The effect of BLF501 on intestinal injury induced by repeated injections of DXR and 5-FU (TEVA; Petah Tikva, Israel) was evaluated in six groups (n = 7/group): controls; DXR/5 + FU; DXR/5 + FU + BLF501 (0.25 μg/kg); DXR + 5-FU + BLF501 (2.5 μg/kg); DXR + 5-FU + BLF501 (25 μg/kg); BLF501 (25 μg/kg). DXR (7 mg/kg) and 5-FU (100 ng/kg), dissolved in saline solution in a final volume of 300 μl, were administered i.p. once per week for 3 weeks. BLF501 (in saline, 100 μl final volume) was administered at the same time by gavage using a gastric tube. Mice were sacrificed on day 19 after starting treatment (Table 1).

The effect of BLF501 on the antitumor activity of DXR was tested in four groups (n = 8/group) of nude SKH-1 mice bearing SGLT-1-positive A431 mammary tumors that had reached a mean weight of 240 mg: controls; DXR (6 mg/kg in 200 μl saline) + BLF501 (25 μg/kg in 100 μl saline); DXR alone; BLF501 alone. DXR was administered intravenously (i.v.) once per week for 3 weeks. BLF501 was administered at the same time by gavage using a gastric tube. Mice were sacrificed on day 26 of treatment (Table 1). Statistical significance was assessed using χ2 analysis.

Processing of samples and histological evaluation

Mice were sacrificed and jejunum samples were collected and fixed in 10% formalin with 2% sucrose in phosphate buffer for 4 h at 4°C and processed for paraffin embedding. Other jejunum samples were collected and preserved in liquid nitrogen for mRNA and protein extraction.

For histological examination, slides were stained with hematoxylin and eosin. Histological images were captured and digitized. Villus height was measured using Image Pro Plus 4 image analysis software (Media Cybernetics, Baltimore, MD). The degree of intestinal tissue injury was evaluated on a grading scale of : +++ = severe; ++ = mild; + = light; 0 = absent.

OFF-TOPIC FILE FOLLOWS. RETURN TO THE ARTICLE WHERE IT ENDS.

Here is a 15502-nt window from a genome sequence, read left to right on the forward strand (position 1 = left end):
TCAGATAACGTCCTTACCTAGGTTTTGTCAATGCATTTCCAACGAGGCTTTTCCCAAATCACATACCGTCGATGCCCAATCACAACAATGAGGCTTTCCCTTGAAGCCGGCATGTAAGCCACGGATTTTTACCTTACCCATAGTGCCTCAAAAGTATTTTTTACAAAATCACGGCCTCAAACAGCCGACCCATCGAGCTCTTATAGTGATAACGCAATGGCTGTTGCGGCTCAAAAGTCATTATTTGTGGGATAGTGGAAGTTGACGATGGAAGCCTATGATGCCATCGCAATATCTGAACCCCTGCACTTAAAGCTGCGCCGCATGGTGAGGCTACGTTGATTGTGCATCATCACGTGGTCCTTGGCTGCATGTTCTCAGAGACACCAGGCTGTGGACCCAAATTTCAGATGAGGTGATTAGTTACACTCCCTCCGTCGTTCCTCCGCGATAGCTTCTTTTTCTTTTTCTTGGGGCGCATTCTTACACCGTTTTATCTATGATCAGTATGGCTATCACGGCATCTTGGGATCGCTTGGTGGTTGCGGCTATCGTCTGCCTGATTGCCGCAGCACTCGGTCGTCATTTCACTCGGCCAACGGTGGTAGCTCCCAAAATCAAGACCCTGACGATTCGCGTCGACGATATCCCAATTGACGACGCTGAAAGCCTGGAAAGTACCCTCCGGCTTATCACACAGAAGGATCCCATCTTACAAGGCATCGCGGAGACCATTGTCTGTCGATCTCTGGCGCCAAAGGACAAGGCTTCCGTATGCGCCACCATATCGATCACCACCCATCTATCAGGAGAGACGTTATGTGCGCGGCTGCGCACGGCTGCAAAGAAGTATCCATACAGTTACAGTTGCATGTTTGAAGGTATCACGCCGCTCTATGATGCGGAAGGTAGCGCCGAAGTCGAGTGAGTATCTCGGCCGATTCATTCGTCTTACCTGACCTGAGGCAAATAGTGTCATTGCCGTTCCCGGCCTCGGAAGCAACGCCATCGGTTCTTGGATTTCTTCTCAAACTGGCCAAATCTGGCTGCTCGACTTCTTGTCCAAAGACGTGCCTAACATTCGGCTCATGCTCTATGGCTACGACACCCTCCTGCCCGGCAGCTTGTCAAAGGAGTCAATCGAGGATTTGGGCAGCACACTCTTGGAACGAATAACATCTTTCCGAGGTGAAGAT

ZO-1 immunofluorescence

Briefly, sample sections on slides were deparaffinized and hydrated for 1 h through a descending scale of alcohols. After a quick rinse with 0.1 M Tris-HCl, pH 7.4, sections were incubated with proteinase K (20 g/ml) Tris-EDTA buffer, pH 8, for 15 min at 37°C, washed with Tris-HCl and permeabilized with 1% Triton X-100 in Tris-HCl for 5 min. Sections were treated with blocking solution for 1 h at room temperature and incubated overnight at 4°C with 20 μg/ml primary anti-mouse ZO-1 rabbit antibody (α-ZO-1, Invitrogen, Camarillo, CA). After washing, samples were incubated with secondary goat anti-rabbit antibody conjugated to tetramethyl-rhodamine isothiocyanate (TRITC; DyLight Jackson, West Baltimore Pike West Grove, PA, US) diluted 1:1000 in Tris-HCl for 45 min at room temperature. Sections were incubated with DAPI (1:10000 in Tris-HCl) for 5 min at room temperature and washed 3 times with Tris-HCl and 0.01% Triton X-100. Slides were mounted with Mowiol.

Beta-catenin immunohistochemistry